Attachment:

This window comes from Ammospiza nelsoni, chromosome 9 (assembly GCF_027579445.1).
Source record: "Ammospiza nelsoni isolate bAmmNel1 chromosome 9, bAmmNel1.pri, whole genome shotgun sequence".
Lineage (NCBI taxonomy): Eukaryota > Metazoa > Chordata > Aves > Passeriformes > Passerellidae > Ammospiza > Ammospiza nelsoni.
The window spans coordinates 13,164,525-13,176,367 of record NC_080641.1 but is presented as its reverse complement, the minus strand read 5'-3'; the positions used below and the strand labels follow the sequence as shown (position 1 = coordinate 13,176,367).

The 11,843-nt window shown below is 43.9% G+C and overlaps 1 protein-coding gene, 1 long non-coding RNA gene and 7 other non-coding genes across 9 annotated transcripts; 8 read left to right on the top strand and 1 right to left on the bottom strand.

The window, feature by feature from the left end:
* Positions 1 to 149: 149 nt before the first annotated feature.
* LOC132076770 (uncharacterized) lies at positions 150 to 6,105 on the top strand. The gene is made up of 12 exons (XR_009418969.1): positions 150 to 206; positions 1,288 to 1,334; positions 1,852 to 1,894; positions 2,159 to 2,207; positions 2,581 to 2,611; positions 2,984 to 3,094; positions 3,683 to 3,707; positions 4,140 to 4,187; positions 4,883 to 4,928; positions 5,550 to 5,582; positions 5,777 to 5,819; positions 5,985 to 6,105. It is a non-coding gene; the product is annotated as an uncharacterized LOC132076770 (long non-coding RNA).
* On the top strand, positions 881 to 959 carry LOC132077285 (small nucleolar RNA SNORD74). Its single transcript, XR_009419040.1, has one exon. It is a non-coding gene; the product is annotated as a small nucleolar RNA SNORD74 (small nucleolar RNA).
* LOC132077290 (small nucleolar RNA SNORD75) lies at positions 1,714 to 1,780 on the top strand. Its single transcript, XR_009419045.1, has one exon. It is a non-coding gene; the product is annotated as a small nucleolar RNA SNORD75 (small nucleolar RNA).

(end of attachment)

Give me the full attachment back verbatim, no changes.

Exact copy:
This window comes from Ammospiza nelsoni, chromosome 9 (assembly GCF_027579445.1).
Source record: "Ammospiza nelsoni isolate bAmmNel1 chromosome 9, bAmmNel1.pri, whole genome shotgun sequence".
Lineage (NCBI taxonomy): Eukaryota > Metazoa > Chordata > Aves > Passeriformes > Passerellidae > Ammospiza > Ammospiza nelsoni.
The window spans coordinates 13,164,525-13,176,367 of record NC_080641.1 but is presented as its reverse complement, the minus strand read 5'-3'; the positions used below and the strand labels follow the sequence as shown (position 1 = coordinate 13,176,367).

The 11,843-nt window shown below is 43.9% G+C and overlaps 1 protein-coding gene, 1 long non-coding RNA gene and 7 other non-coding genes across 9 annotated transcripts; 8 read left to right on the top strand and 1 right to left on the bottom strand.

The window, feature by feature from the left end:
* Positions 1 to 149: 149 nt before the first annotated feature.
* LOC132076770 (uncharacterized) lies at positions 150 to 6,105 on the top strand. The gene is made up of 12 exons (XR_009418969.1): positions 150 to 206; positions 1,288 to 1,334; positions 1,852 to 1,894; positions 2,159 to 2,207; positions 2,581 to 2,611; positions 2,984 to 3,094; positions 3,683 to 3,707; positions 4,140 to 4,187; positions 4,883 to 4,928; positions 5,550 to 5,582; positions 5,777 to 5,819; positions 5,985 to 6,105. It is a non-coding gene; the product is annotated as an uncharacterized LOC132076770 (long non-coding RNA).
* On the top strand, positions 881 to 959 carry LOC132077285 (small nucleolar RNA SNORD74). Its single transcript, XR_009419040.1, has one exon. It is a non-coding gene; the product is annotated as a small nucleolar RNA SNORD74 (small nucleolar RNA).
* LOC132077290 (small nucleolar RNA SNORD75) lies at positions 1,714 to 1,780 on the top strand. Its single transcript, XR_009419045.1, has one exon. It is a non-coding gene; the product is annotated as a small nucleolar RNA SNORD75 (small nucleolar RNA).